By Greg Gelpi
Students were introduced into a new style of dance at Adamson Middle School, but not the type seen on MTV.
Members of the Native Nations Dance Theater held a pow-wow, demonstrating a variety of dances for students at Adamson Middle School, a school whose mascot is the Indian, as part of Native American History Month.
Tribal music pumping through the gymnasium, the dancers placed their hands on their hips, bobbing along with the beat of the drums, turning on their heals. The traditional grass dance was used to "stomp" down grass and weeds before a gathering, Vaughnda Hilton of the Native Nations Dance Theater explained to the children.
Hilton, wearing a "jingle" dress, said that the dancers were not wearing "costumes," but rather wearing "regalia" and authentic American Indian clothing.
"I think it's kind of cool," 12-year-old Devon Alcorn said, adding that the grass dance was his favorite. "I didn't expect this much."
The pow-wow allowed students to connect with their history, since Clayton County has a rich history of American Indians, Alcorn said.
That is what Hilton hoped the students would take from the pow-wow.
"I know a lot of these children here have Native American ancestry," she said. "I hope they can get in touch with it."
Alcorn and Hoang Tran, 13, also enjoyed the hoop dance, performed by Delwin Fiddler Jr. Fiddler created shapes, animals and even Mickey Mouse during a dance using hoops.
Tran called the dancing "really different" from the dancing she is familiar with, but was amazed at how they danced with one foot on the ground.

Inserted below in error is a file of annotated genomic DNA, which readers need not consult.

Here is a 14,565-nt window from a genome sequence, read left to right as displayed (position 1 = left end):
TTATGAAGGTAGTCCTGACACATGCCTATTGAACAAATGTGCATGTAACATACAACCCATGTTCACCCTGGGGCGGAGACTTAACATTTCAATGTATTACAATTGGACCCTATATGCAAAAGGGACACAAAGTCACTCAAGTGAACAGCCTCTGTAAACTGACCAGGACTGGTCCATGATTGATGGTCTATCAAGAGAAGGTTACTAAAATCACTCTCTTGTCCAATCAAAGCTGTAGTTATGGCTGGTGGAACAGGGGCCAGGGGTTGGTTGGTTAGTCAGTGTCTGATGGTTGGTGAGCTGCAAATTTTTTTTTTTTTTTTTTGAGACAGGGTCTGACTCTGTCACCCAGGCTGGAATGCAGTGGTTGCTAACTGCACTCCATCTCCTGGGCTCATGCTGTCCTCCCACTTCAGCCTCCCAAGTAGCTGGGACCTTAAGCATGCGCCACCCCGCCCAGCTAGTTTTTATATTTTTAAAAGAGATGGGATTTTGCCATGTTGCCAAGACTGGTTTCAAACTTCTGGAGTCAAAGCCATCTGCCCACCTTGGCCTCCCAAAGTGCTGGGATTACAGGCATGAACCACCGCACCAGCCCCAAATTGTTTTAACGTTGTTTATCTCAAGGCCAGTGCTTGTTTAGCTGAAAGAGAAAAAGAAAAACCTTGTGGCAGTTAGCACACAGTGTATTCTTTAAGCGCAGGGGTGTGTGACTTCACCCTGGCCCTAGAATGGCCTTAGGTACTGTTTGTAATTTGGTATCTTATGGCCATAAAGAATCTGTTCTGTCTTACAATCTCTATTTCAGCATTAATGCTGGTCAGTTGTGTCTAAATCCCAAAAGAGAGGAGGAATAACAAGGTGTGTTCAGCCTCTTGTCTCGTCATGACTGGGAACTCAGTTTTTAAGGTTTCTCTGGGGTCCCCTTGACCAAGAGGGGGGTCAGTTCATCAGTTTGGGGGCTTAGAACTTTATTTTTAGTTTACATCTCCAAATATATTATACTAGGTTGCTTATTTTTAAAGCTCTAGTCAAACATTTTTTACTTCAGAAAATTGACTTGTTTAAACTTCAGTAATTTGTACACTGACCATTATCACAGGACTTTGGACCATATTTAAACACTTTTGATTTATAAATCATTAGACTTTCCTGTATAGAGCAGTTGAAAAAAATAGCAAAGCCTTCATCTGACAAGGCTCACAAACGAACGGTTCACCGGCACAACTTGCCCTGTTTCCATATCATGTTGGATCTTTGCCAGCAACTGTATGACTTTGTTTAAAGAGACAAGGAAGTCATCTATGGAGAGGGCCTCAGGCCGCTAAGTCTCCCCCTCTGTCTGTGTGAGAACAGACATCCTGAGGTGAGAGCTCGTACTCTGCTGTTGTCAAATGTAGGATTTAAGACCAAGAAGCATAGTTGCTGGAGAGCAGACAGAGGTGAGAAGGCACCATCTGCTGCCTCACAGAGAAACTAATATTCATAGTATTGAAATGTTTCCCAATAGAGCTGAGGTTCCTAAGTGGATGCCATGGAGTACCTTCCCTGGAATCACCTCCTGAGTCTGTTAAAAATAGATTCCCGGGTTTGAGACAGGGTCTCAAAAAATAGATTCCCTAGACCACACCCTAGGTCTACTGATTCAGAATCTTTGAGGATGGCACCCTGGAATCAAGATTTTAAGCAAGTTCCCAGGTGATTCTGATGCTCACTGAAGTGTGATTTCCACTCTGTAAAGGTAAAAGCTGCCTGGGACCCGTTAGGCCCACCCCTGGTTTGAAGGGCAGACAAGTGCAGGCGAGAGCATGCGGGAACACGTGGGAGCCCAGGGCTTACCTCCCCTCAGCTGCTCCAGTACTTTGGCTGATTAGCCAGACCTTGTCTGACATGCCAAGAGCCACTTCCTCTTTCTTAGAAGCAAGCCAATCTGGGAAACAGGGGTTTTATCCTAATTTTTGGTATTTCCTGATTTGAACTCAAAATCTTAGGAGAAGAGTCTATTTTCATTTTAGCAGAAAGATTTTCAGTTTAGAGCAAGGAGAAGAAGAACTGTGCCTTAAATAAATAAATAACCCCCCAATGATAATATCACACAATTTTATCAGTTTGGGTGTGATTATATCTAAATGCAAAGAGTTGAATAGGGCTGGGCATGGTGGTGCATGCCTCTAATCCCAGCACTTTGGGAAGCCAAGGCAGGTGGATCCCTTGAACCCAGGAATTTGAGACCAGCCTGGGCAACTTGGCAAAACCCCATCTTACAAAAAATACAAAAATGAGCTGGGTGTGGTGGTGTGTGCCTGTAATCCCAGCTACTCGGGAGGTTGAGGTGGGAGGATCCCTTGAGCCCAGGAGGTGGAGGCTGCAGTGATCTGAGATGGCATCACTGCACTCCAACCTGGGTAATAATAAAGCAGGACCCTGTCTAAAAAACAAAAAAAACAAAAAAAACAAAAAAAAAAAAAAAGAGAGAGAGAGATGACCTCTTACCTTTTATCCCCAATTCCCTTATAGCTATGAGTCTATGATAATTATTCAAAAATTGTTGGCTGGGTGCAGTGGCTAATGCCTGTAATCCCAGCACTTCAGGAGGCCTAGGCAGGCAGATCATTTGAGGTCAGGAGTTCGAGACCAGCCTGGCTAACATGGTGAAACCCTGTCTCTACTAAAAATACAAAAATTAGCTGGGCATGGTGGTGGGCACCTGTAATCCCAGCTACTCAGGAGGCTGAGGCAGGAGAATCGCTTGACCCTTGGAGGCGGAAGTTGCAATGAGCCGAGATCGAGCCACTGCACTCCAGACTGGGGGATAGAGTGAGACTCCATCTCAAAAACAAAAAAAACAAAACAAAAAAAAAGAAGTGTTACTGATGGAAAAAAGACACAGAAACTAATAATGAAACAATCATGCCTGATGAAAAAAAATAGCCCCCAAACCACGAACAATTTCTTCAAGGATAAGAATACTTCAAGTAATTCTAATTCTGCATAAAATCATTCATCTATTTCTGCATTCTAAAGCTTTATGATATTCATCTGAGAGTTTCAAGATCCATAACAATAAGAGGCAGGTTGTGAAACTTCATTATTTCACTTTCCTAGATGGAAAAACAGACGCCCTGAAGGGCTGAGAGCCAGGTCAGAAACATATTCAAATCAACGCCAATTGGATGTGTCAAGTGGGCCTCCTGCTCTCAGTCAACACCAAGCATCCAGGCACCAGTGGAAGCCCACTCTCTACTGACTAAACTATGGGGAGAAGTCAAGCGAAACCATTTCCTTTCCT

The Native Nations Dance Theater, based out of Philadelphia, has performed throughout the country and is comprised of American Indians from an assortment of tribes. Hilton wants to keep the traditions of American Indians alive and pass them on to future generations by touring the country and performing the dances.
Stereotypes of American Indians should be destroyed, she said. American Indians are a diverse group of tribes and nations in many colors, types of housing, styles of dress and cultures. That is why her organization is called Native Nations, Hilton said, because it shows the diversity of Native Americans.
Hilton performed a jingle dance for the children. Her dress had a long skirt covered with bells that added to the music as she danced.
She explained that the dance was created from a dream in which a man saw the dress and the dance. Through performing the dance, his daughter, who couldn't walk before, was healed. When Hilton does the jingle dance, she sees herself as a "channel," praying for all who are sick.